How to Determine Your Exercise Personality
An important thing to keep in mind when thinking about your exercise personality is the idea that what works for one person does not work for everyone. So, if you know someone who swears that yoga has changed her life, that doesn’t mean yoga is the right kind of exercise for you. Similarly, you may know an elite athlete who thrives in competitive team sports. But competition and intensity may not your thing.
It’s okay. You don’t have to try to be someone else. We all have unique personalities and needs, and the exercise programs we gravitate towards depend on that uniqueness.
You can determine your exercise personality by answering some simple questions.
- Do you prefer the solitude of exercising alone, or is companionship more motivating?
- Are you more attracted to activities that require great mental alertness and quick bursts of energy? Or are you more attracted to workouts that promote tranquility?
- Do you thrive on competition? Do you enjoy participating in team sports?
- Would you rather be indoors or outside? Perhaps it depends on the weather.
- Does your previous experience with exercise programs lead you to believe you will like or dislike a certain activity?
Your responses to these questions should offer insight into your exercise personality.
Finding your exercise niche
The key to success when it comes to exercise is to keep trying. And remember that even if you try a type of exercise—like Pilates—there are unique styles and teachers. If one experience doesn’t quite fit, you may want to try another before you give up and move on to something else.
In the end, no matter what your exercise personality may be, it’s important to take time for you. In other words, do something! Many people make time to take care of others but don’t make time to take care of themselves. In the end, this leads to burnout and makes you less effective as a caretaker.
Instead, make your “you” time a priority, and don’t miss that exercise appointment with yourself. Exercise will help you stay healthy, both physically and mentally. Don’t skip it. Your health is your life!
Pilates Facts: Principles for the Complete Coordination of Body, Mind, and Spirit
Pilates is a form of exercise that emphasizes balanced development of the body. This is achieved through core strength, flexibility, and awareness that supports efficient, graceful movement. In short, the goal of Pilates is coordination of body, mind, and spirit. When considering Pilates facts, we need to look at the six core principles that Joseph Pilates set as the foundation for the practice he developed. First, though, let’s look at a couple of other selling points that make Pilates such an appealing exercise modality.
Adaptability and Development of Core Strength
Pilates is an adaptable method, meaning it is possible to modify the exercises so anyone can do them. Modification is the key to Pilates exercise success with a variety of populations. Joseph Pilates developed every exercise with modifications that can make a workout both safe and challenging for a person at any level.
Development of core strength is the foundation of Pilates exercise. The core muscles are the deep, internal muscles of the abdomen and back. When the core muscles are strong and doing their job, as they are trained to do in Pilates, they work in tandem with the more superficial muscles of the trunk to support the spine and facilitate movement.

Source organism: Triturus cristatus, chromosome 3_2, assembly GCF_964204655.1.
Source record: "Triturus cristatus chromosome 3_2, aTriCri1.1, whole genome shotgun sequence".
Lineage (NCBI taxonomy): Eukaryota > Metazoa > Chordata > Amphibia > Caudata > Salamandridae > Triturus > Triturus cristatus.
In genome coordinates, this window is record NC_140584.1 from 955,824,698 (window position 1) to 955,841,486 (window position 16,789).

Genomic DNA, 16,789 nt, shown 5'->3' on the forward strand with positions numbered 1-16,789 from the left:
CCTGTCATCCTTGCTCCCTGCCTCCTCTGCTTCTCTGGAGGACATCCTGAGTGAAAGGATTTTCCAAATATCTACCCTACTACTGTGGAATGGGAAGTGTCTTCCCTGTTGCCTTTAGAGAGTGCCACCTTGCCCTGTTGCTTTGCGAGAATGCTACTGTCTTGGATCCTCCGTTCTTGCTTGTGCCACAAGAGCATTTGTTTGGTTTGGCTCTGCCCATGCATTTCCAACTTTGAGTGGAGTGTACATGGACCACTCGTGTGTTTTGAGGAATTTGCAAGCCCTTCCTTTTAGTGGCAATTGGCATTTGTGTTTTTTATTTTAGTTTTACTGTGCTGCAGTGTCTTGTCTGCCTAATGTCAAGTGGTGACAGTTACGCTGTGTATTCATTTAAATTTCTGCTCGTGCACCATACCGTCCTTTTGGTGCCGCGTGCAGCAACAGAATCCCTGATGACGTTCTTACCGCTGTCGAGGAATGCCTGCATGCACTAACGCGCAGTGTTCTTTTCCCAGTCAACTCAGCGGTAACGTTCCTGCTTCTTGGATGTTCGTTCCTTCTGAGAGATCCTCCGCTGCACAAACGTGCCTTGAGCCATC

As you develop your core strength, you develop stability throughout your entire torso. This is one of the ways Pilates helps people overcome back pain. Stabilizing the trunk properly relieves pressure on the back. The body can then move freely and efficiently.
No discussion of Pilates facts is complete without looking at the six Pilates principles. In fact, if we want to understand Pilates facts, we need to start here.
These six principles—centering, concentration, control, precision, breath, and flow—are the foundation of the Pilates approach to exercise. Applying the principles to the Pilates method of exercise is part of what makes Pilates unique in the fitness world.
With this in mind, let’s look briefly define each principle.
Centering – Physically bringing the focus to the center of the body, which is the area between the lower ribs and pubic bone. Energetically, Pilates exercises are sourced from center, or the core.
Concentration – Placing full attention on the exercise and performing it with full commitment to obtain maximum value from each movement.
Control – Using muscles completely. In Pilates, we do not leave any part of the body to its own devices.
Precision – Sustaining awareness throughout each movement with detailed attention to the appropriate placement, alignment relative to other body parts, and trajectory for each part of the body.
Breath – Joseph Pilates emphasized using a very full breath in his exercises. He advocated thinking of the lungs as a bellows and using them strongly to pump air fully in and out. Proper breathing is an integral part of a Pilates workout. Most Pilates exercises are performed in coordination with the breath.
Flow – Moving with fluidity, grace, and ease. The goal is to use the energy of an exercise in an even way to connect all parts of the body.
Knowing these Pilates facts and applying them to your practice is your key to success. In other words, like anything else, you’ll need to take the time to understand the foundation of Pilates practice. Know your Pilates facts, and your practice will thrive!